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    Event celebrates seismic upgrades at historic school

    Event celebrates seismic upgrades at historic school

    Photo By Sgt. Cory Grogan | Dr. Chris Goldfinger, one of the world’s leading subduction zone earthquake experts...... read more read more



    Story by Sgt. Cory Grogan 

    Oregon Emergency Management

    ALBANY, Ore. - Central Elementary School in Albany, Ore., conducted an earthquake drill followed by a building tour after an assembly April 24 celebrating $1.5 million in seismic upgrades that the school was awarded through the Seismic Rehabilitation Grant Program managed by Oregon Emergency Management.

    Since 2009, state-funded seismic retrofit grants have been awarded to 21 K-12 schools, three Oregon community college and university campuses, and 18 public safety facilities deemed in danger during an earthquake. The governor’s budget requests $30 million for this priority for the next two years, and legislators will decide the final funding level later this spring.

    The program has already awarded $30 million to provide structural integrity and preserve historical schools and emergency service buildings in Oregon and hopes to do more good for the state, said Martin Plotner, Oregon Emergency Management director.

    “They’ve been able to retrofit a number of schools and we’re hoping that the legislature decides to extend that program and continue to designate funds for schools and first responders,” Plotner said to a group of guests after the assembly.

    Distinguished guests and experts at the event included Sen. Betsy Close, R-Albany, Albany School District Superintendent Maria Delapoer, Dr. Chris Goldfinger, one of the world’s leading subduction zone earthquake experts from Oregon State University, Albany Mayor Sharon Canopa, Jay Raskin, a commissioner with the Oregon Seismic Safety Policy Advisory Commission, and Ryan McGoldrick, Preparedness Program coordinator for the Oregon region.

    David Mckay, director of Project Solutions Group, Willamette Education Service District, who was project manager at Central Elementary, led a tour of the building and said the renovations make many students and teachers feel like they are in a new building. The historic site that has hosted two Oregon State vs. Oregon rivalry football games was built in 1915.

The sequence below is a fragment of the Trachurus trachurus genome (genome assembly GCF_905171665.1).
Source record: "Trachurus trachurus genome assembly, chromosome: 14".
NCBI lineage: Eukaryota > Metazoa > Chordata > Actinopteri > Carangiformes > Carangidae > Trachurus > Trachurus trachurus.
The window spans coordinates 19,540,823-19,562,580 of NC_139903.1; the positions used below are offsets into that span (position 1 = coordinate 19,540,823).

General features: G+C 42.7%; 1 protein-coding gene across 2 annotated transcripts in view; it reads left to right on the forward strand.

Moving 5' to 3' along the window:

“It just seemed new when the teachers came back to school, they just thought the school was new in so many ways because you had fresh paint, you had new carpet and much more,” McKay said.

    Emilia Watts, a fifth grade student at Central Elementary said she learned a lot about earthquakes at the assembly.

    “I do feel more prepared and know that, if it did happen, I would know what to do,” Watts remarked.

    Raskin said examples in Japan and Chile are good guidelines for Oregon to follow when it comes to earthquake preparedness.

    “If you are attentive and make things better and stronger, you can make things a lot safer, and that’s what we’re trying to do for the state of Oregon,” Raskin said.

    Edward Wolf, a writer, parent and advocate for seismic safety in schools, said seismic issues have entered the Oregon consciousness.

    Wolf is the co-founder of Oregon Parents for Quake Resistant Schools.

    “The pilot phase of the program was a hugely intelligent, successful, impactful public investment and we can grow it,” Wolf explained. “I am grateful to Oregon Emergency Management for growing this program and demonstrating the professionalism that every school district who has had one of these projects praises.”

    Here is an opinion editorial Wolf wrote to go along with the event:

    To learn more about the Seismic Rehabilitation Grant Program go to:



    Date Taken: 04.24.2013
    Date Posted: 04.25.2013 15:40
    Story ID: 105843
    Location: ALBANY, OR, US 

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